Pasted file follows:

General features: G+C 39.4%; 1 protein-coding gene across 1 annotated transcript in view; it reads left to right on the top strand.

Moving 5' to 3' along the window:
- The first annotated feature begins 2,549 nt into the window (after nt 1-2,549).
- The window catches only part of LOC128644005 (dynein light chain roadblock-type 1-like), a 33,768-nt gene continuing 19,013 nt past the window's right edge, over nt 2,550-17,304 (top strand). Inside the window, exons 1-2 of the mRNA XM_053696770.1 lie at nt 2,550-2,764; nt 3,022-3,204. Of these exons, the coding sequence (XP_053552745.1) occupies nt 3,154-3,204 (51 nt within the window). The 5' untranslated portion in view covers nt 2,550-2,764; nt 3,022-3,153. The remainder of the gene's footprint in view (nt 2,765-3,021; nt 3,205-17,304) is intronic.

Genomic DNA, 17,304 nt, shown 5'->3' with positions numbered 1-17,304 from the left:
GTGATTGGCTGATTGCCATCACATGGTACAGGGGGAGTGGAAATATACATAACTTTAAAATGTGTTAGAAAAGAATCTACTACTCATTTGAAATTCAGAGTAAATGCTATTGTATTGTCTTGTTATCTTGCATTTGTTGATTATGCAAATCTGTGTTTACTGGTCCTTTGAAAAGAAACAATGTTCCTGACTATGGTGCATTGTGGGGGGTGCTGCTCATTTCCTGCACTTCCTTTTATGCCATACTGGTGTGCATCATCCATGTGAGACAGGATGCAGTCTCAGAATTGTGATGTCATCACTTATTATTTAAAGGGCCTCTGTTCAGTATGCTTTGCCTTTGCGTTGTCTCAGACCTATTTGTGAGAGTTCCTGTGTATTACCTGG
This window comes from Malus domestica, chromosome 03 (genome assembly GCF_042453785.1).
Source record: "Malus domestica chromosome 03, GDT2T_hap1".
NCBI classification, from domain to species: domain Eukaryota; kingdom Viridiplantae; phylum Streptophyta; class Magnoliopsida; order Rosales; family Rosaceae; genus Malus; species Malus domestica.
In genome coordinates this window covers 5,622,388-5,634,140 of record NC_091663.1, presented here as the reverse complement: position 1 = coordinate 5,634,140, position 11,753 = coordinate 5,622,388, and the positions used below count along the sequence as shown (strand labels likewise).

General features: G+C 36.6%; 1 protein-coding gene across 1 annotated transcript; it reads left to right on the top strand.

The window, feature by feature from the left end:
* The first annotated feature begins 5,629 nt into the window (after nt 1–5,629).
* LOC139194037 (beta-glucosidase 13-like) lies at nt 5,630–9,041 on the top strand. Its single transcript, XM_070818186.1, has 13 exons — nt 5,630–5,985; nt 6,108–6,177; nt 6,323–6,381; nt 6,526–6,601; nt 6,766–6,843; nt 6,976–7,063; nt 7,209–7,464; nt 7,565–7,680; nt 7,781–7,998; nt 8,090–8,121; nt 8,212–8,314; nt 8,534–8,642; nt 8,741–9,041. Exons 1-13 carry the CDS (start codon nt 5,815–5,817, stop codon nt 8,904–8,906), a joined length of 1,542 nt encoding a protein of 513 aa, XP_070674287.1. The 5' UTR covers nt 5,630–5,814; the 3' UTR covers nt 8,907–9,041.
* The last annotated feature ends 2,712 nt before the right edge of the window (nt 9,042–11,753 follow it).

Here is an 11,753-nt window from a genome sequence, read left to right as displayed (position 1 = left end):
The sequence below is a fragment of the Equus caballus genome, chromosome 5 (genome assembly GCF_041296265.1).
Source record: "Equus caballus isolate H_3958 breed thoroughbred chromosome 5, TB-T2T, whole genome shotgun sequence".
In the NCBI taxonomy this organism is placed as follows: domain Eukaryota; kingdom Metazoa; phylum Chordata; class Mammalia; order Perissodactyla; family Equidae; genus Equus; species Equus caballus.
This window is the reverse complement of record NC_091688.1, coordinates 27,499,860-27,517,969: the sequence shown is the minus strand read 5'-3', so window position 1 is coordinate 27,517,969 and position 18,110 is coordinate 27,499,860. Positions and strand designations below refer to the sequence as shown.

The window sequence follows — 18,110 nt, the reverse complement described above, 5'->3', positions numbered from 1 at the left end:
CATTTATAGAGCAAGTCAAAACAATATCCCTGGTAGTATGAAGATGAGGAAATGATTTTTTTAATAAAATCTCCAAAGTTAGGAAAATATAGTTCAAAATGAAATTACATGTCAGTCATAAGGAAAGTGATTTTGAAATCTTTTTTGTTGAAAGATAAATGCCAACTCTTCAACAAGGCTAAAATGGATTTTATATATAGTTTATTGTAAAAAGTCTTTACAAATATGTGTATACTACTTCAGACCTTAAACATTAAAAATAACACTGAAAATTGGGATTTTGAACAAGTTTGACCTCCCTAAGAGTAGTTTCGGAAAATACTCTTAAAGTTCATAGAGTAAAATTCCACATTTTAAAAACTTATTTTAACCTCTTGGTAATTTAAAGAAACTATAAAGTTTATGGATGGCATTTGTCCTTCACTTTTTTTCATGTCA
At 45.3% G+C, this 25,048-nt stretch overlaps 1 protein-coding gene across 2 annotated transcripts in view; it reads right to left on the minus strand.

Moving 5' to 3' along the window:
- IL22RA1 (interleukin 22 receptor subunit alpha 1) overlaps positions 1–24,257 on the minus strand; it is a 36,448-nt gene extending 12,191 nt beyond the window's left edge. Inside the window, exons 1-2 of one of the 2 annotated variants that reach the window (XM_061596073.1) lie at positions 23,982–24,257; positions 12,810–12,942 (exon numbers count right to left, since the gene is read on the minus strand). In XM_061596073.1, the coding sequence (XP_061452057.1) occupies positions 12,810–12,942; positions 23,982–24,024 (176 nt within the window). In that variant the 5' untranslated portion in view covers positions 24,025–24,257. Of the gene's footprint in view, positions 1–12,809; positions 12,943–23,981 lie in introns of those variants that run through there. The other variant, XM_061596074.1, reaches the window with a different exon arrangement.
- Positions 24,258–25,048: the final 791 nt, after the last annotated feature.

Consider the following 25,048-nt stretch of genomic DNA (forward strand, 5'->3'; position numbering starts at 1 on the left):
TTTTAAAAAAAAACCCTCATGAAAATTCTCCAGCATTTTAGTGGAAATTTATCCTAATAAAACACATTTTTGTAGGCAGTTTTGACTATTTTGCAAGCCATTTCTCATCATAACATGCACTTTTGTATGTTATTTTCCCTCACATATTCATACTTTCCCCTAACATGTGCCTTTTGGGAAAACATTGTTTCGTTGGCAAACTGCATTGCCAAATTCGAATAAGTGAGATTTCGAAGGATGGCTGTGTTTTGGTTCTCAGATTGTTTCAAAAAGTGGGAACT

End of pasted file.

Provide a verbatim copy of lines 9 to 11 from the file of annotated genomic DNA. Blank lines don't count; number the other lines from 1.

NCBI classification, from domain to species: domain Eukaryota; kingdom Viridiplantae; phylum Streptophyta; class Magnoliopsida; order Rosales; family Rosaceae; genus Malus; species Malus domestica.
In genome coordinates this window covers 5,622,388-5,634,140 of record NC_091663.1, presented here as the reverse complement: position 1 = coordinate 5,634,140, position 11,753 = coordinate 5,622,388, and the positions used below count along the sequence as shown (strand labels likewise).

General features: G+C 36.6%; 1 protein-coding gene across 1 annotated transcript; it reads left to right on the top strand.